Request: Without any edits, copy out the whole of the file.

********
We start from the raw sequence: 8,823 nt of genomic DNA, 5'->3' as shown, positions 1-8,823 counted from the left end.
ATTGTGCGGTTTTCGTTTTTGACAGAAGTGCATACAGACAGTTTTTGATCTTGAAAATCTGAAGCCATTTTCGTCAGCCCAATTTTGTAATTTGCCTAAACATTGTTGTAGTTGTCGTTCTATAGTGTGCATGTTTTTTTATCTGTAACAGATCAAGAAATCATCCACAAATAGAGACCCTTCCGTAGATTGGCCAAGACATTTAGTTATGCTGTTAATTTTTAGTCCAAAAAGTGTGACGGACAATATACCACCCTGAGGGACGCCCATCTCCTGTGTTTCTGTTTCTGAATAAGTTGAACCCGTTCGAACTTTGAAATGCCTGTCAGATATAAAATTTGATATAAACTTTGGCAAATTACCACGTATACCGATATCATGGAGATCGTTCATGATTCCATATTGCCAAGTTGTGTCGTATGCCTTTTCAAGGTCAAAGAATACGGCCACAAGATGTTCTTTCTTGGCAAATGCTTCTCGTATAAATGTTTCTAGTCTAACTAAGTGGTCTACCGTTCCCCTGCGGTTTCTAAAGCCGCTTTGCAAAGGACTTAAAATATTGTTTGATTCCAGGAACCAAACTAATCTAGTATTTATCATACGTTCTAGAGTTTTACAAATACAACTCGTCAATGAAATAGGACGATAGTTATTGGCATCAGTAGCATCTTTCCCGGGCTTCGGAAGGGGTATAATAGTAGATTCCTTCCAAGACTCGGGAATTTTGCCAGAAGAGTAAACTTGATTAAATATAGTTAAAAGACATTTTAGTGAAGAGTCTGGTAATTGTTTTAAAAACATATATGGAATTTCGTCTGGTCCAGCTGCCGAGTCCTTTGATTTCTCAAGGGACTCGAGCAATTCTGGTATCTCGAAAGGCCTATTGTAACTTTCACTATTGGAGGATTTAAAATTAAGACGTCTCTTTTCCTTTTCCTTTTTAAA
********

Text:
We start from the raw sequence: 8,823 nt of genomic DNA, 5'->3' as shown, positions 1-8,823 counted from the left end.
ATTGTGCGGTTTTCGTTTTTGACAGAAGTGCATACAGACAGTTTTTGATCTTGAAAATCTGAAGCCATTTTCGTCAGCCCAATTTTGTAATTTGCCTAAACATTGTTGTAGTTGTCGTTCTATAGTGTGCATGTTTTTTTATCTGTAACAGATCAAGAAATCATCCACAAATAGAGACCCTTCCGTAGATTGGCCAAGACATTTAGTTATGCTGTTAATTTTTAGTCCAAAAAGTGTGACGGACAATATACCACCCTGAGGGACGCCCATCTCCTGTGTTTCTGTTTCTGAATAAGTTGAACCCGTTCGAACTTTGAAATGCCTGTCAGATATAAAATTTGATATAAACTTTGGCAAATTACCACGTATACCGATATCATGGAGATCGTTCATGATTCCATATTGCCAAGTTGTGTCGTATGCCTTTTCAAGGTCAAAGAATACGGCCACAAGATGTTCTTTCTTGGCAAATGCTTCTCGTATAAATGTTTCTAGTCTAACTAAGTGGTCTACCGTTCCCCTGCGGTTTCTAAAGCCGCTTTGCAAAGGACTTAAAATATTGTTTGATTCCAGGAACCAAACTAATCTAGTATTTATCATACGTTCTAGAGTTTTACAAATACAACTCGTCAATGAAATAGGACGATAGTTATTGGCATCAGTAGCATCTTTCCCGGGCTTCGGAAGGGGTATAATAGTAGATTCCTTCCAAGACTCGGGAATTTTGCCAGAAGAGTAAACTTGATTAAATATAGTTAAAAGACATTTTAGTGAAGAGTCTGGTAATTGTTTTAAAAACATATATGGAATTTCGTCTGGTCCAGCTGCCGAGTCCTTTGATTTCTCAAGGGACTCGAGCAATTCTGGTATCTCGAAAGGCCTATTGTAACTTTCACTATTGGAGGATTTAAAATTAAGACGTCTCTTTTCCTTTTCCTTTTTAAA